I know this is going to sound like a broken record but take one of the 6 day workshops. There should be an SOA workshop coming up in May if the enrollment warrants it.

6 months of jonesin' around this forum is not actually all that long to get a sense of the Steadicam biz. Asking the questions the way you are indicates you aren't quite ready, at least in my view, to make some big decisions about how to drop your investment into gear, training, marketing, etc.

Buying used certainly is the way to go. Frankly, if you don't have a smaller rig yet, I think you should seriously entertainment your entrance with one of those but first and foremost is taking a course before you drop money on a rig and then spend some time assimilating what you have learned and then think about serious investment.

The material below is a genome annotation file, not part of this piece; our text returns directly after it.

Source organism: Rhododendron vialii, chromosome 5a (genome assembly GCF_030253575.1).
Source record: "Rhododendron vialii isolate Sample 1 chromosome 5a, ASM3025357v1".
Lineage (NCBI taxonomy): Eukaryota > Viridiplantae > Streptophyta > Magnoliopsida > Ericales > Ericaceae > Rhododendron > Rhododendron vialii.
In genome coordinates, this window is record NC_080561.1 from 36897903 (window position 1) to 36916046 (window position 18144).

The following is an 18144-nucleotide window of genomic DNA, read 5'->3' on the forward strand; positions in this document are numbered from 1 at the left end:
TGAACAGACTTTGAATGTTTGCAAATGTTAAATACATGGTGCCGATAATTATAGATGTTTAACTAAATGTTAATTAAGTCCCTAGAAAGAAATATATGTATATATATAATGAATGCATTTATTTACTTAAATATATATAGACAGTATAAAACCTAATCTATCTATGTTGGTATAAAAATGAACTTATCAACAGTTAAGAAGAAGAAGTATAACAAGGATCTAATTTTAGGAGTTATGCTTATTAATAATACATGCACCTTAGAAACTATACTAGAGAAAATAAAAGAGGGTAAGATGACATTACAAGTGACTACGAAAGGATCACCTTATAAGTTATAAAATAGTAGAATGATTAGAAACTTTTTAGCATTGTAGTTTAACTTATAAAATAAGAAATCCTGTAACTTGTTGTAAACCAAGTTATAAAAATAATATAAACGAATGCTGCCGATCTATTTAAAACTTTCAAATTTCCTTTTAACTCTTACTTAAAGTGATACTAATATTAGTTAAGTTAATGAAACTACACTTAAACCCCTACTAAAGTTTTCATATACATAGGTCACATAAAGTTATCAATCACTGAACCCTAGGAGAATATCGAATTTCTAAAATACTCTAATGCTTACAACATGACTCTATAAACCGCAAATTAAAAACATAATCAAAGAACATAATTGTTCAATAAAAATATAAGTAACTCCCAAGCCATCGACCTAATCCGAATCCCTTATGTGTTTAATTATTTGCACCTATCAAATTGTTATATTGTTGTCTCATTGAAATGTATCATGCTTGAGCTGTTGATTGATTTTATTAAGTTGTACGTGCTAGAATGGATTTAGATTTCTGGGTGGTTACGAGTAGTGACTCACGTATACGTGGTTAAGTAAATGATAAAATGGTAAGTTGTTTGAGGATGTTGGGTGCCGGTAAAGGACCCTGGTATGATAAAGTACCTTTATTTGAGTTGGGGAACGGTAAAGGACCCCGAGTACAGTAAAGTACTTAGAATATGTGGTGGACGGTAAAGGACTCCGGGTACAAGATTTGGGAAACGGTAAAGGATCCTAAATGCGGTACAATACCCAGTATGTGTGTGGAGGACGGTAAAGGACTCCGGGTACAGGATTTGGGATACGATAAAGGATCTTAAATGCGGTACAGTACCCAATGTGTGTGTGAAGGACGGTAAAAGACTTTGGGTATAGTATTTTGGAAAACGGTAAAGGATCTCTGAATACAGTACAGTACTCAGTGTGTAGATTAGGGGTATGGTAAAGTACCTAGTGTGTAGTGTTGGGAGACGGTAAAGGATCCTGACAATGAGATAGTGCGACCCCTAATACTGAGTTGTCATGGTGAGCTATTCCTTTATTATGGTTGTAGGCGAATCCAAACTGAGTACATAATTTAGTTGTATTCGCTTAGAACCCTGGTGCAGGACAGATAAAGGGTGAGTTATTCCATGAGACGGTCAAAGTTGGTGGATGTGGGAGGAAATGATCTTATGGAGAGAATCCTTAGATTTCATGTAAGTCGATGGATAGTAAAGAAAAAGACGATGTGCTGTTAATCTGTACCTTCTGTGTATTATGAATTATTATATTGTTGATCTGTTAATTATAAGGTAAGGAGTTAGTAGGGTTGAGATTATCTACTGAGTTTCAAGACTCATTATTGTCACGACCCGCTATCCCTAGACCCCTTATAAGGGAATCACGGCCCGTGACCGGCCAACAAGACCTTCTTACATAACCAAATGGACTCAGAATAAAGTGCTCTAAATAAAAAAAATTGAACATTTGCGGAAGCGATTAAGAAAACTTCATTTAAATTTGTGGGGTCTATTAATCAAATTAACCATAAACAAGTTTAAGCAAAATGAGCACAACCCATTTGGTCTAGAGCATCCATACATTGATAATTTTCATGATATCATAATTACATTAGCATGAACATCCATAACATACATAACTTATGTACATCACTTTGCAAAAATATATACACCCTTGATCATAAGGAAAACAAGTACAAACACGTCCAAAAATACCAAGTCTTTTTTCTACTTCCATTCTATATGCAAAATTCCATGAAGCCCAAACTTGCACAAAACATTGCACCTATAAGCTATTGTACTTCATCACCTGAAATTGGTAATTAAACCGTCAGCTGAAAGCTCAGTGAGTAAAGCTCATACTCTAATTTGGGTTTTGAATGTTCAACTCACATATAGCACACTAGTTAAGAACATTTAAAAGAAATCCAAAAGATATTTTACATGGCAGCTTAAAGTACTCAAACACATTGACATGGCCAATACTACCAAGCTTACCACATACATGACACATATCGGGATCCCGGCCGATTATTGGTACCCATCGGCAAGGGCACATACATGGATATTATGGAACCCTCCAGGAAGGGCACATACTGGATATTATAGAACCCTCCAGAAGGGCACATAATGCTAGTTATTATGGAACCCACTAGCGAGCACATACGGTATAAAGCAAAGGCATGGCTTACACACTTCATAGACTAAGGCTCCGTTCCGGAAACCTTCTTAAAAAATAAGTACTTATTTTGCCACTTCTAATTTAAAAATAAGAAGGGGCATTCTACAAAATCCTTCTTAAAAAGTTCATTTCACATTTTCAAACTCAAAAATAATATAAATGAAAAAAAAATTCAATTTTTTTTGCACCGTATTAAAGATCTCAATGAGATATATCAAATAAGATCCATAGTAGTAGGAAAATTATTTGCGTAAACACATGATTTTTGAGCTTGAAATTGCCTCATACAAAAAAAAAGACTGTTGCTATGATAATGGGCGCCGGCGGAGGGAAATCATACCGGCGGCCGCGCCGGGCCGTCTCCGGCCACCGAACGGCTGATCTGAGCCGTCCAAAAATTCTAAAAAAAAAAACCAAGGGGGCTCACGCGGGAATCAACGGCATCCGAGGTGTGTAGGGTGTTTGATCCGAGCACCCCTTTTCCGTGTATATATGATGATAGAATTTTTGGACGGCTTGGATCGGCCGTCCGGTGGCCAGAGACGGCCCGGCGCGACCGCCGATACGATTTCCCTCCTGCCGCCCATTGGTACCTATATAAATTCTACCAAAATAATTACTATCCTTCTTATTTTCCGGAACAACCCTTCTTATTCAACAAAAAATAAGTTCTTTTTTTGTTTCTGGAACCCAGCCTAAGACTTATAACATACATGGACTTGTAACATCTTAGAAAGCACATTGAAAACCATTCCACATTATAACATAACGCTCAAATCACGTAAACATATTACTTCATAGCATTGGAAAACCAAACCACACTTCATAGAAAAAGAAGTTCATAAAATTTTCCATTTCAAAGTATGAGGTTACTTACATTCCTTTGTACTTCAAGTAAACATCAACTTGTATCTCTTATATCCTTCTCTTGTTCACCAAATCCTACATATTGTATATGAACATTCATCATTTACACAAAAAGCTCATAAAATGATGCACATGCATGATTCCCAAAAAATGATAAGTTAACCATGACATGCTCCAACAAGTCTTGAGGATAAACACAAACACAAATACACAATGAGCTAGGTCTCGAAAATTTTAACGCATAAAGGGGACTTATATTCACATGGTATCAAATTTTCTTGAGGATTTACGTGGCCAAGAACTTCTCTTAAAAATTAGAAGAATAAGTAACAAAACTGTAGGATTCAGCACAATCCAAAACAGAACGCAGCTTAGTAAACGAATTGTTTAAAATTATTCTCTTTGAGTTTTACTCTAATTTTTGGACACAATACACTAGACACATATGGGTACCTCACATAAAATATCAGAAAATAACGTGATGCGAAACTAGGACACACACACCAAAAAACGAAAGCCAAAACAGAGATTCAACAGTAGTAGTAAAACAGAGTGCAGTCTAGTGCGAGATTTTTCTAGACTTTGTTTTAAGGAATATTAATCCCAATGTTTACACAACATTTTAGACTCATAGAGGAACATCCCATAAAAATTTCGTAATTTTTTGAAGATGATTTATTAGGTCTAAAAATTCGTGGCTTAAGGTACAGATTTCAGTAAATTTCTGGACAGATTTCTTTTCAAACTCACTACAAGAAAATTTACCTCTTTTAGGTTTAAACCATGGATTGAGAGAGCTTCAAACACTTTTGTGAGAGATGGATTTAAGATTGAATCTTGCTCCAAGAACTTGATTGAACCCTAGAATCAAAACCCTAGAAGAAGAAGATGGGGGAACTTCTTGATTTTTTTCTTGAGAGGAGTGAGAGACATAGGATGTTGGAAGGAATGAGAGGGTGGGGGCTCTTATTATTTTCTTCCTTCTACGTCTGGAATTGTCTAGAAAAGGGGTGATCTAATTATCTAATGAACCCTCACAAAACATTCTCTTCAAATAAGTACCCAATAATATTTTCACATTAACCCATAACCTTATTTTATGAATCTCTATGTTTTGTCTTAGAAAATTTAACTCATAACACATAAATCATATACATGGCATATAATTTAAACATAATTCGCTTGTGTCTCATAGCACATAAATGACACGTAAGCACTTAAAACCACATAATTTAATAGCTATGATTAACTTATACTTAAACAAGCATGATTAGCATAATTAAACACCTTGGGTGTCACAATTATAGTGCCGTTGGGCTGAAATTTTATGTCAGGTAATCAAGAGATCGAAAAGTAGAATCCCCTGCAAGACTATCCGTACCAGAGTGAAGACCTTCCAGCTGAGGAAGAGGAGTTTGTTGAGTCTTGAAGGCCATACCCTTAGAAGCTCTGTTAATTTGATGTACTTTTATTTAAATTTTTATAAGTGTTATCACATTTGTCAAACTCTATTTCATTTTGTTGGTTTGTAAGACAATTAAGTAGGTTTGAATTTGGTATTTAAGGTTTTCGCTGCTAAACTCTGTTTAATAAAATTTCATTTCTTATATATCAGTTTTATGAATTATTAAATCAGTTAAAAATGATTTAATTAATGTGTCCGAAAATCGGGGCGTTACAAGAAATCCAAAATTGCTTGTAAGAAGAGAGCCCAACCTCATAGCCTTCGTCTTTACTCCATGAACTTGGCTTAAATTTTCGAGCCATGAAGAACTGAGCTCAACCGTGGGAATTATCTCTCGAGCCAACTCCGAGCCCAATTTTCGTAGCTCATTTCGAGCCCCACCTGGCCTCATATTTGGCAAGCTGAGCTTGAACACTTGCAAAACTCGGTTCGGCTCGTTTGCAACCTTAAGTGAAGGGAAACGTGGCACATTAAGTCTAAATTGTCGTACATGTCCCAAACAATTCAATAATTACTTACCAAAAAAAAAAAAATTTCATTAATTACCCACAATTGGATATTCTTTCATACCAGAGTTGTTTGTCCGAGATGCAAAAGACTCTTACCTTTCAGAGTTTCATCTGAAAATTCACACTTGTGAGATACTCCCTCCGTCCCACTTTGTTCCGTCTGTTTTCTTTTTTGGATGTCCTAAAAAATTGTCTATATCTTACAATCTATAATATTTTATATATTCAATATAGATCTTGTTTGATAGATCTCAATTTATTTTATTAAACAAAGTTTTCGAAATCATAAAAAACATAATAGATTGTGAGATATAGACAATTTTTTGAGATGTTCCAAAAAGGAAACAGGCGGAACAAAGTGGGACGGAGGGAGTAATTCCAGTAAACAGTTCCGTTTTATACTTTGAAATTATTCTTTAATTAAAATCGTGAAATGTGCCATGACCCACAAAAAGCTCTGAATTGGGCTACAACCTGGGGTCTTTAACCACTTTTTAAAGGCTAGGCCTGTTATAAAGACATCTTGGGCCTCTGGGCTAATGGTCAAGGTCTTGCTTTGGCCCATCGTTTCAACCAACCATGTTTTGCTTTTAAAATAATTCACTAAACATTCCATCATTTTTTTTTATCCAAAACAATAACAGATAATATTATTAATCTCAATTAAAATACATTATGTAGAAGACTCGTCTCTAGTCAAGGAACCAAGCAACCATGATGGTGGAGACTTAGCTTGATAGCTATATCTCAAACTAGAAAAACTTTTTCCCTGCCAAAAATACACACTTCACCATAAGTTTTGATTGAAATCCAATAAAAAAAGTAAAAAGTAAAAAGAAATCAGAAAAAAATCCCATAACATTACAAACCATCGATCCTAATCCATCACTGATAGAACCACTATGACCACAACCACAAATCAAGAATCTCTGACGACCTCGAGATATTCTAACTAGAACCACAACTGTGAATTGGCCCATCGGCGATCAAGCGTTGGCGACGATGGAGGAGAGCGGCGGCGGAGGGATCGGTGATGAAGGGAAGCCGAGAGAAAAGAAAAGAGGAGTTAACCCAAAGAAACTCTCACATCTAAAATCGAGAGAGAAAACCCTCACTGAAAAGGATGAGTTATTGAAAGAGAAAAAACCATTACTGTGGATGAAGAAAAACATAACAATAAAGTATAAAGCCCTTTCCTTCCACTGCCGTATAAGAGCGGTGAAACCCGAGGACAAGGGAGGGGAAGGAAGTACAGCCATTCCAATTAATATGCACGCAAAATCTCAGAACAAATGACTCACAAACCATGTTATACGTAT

You will read this kind of recommendation time and time again in the archives.

What the seasoned Ops before me have said about entering into the big rig Steadicam world should be taken very seriously. Spending $25 grand on what you outlined will have you scrambling to make more big purchases should you start to get big rig work.
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#6 Tom Wills

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Posted 28 February 2011 - 10:31 PM

Agreed. All of your questions have been asked and answered dozens of times over. Spend several hours and read all the threads on operating, newbies and rigs. My advice as always, unless you have a specific niche market lined up, don't get into steadicam. If you've done thorough market research, you'll notice there are many more "operators" now than there are job demands. Hence all the great rigs for sale on the forum.